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Commercial homebrew game and platform exclusive released long after the CD-i was discontinued from the market.[15]


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Super Mario's Wacky Worlds

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A planned sequel to the SNES game Super Mario World.[16] An incomplete version of the game eventually surfaced.[17]

Read more about Super Mario's Wacky Worlds on Wikipedia.

Mario Takes America

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Another canceled Mario game for the CD-i, with this title using a combination of real life photography and filming and overlaid 2D artwork.[18]

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Remote controls

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  1. "Philips CD-i 490 - Game Console - Computing History". www.computinghistory.org.uk. Retrieved 2020-12-12.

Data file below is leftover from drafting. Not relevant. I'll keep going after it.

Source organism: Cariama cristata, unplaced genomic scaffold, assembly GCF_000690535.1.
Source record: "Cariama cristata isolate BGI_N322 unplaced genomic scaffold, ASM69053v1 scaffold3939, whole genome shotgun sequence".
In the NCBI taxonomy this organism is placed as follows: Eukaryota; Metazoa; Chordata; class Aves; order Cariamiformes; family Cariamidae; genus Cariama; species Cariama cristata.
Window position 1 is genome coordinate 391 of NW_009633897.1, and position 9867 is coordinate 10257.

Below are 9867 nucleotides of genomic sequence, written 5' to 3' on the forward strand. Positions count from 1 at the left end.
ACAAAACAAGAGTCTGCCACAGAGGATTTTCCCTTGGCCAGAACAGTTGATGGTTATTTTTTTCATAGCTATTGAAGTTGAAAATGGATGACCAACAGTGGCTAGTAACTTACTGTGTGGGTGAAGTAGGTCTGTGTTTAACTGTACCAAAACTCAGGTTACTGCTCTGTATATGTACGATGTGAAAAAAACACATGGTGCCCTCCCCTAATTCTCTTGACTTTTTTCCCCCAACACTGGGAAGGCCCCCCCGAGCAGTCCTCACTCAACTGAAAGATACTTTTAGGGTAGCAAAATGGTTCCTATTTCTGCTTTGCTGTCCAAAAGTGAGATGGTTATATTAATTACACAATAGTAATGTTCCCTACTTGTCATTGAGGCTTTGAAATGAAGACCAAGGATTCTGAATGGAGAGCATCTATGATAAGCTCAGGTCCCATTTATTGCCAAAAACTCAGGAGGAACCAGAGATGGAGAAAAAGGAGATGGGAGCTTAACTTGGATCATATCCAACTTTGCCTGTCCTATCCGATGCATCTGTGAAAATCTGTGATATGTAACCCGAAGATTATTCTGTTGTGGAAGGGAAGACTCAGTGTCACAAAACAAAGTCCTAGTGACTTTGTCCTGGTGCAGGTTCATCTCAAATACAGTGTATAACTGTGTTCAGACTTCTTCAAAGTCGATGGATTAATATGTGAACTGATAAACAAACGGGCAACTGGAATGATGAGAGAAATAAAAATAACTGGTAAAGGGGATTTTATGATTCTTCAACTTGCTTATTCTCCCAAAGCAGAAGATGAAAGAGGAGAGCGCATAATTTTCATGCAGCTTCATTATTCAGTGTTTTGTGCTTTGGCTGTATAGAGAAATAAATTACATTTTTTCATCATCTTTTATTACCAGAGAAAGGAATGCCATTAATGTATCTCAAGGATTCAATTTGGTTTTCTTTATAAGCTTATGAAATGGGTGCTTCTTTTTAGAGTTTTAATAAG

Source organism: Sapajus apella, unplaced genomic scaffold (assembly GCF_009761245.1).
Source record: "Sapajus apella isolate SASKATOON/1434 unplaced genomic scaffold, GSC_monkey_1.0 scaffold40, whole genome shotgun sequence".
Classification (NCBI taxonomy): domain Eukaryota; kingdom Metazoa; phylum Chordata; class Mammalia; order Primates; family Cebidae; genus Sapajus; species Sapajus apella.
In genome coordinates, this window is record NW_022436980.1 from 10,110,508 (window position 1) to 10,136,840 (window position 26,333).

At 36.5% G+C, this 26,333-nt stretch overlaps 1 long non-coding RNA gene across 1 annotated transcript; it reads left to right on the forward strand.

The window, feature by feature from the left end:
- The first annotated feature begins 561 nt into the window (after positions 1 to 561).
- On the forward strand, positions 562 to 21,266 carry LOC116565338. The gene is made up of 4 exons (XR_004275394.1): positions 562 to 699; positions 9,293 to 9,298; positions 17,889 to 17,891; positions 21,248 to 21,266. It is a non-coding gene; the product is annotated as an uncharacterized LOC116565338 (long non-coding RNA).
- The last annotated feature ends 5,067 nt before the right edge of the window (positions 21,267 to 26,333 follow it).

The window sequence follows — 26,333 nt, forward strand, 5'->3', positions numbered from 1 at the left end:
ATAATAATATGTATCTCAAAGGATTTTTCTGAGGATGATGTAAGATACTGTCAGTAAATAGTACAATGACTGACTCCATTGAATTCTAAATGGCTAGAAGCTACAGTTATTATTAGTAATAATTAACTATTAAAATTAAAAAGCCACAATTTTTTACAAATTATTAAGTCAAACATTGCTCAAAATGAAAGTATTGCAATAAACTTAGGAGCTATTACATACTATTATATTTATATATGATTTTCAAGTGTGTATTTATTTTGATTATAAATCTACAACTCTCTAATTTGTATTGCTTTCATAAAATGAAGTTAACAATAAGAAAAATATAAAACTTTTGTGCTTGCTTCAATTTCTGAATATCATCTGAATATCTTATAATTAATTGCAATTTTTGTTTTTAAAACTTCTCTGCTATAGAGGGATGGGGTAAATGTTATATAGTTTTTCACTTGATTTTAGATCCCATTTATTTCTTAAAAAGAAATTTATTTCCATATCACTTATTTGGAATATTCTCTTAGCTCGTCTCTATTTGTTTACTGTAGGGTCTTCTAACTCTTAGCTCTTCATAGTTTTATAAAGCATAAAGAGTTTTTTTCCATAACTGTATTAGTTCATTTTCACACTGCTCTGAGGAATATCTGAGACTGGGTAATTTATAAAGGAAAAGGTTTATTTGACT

2. "Vers un nouveau support : le CD-I Les charmes discrets de l'interactivité" (in fr). Le Monde. 1987-12-17. https://www.lemonde.fr/archives/article/1987/12/17/vers-un-nouveau-support-le-cd-i-les-charmes-discrets-de-l-interactivite_4079184_1819218.html. 
  3. a b Damien, McFerran (2017-03-09). "6 games console flops that gave gaming a bad name" (in en). TechRadar. https://www.techradar.com/news/6-games-console-flops-that-gave-gaming-a-bad-name. Retrieved 2020-10-25. 
  4. a b c d e f "Hardware Classics: Uncovering The Tragic Tale Of The Philips CD-i". Nintendo Life. 2018-07-23. Retrieved 2020-11-17.
  5. a b "Philips CD-Online - The Service Time Forgot (guest article by RetroDetect about the timeline of CD-i's Internet Kit and the CD-Online service)". Retrieved 2020-11-17.
  6. "The 10 Worst-Selling Consoles of All Time (page 2 of 2)". GamePro.com. 2007-11-03. Archived from the original on 2007-11-03. Retrieved 2020-11-17.
  7. a b "Eiji Aonuma Addresses Those Horrible ‘Zelda’ CD-i Games". web.archive.org. 3 December 2013. https://web.archive.org/web/20131203072003/http://multiplayerblog.mtv.com/2013/09/19/eiji-aonuma-addresses-those-horrible-zelda-cd-i-games/.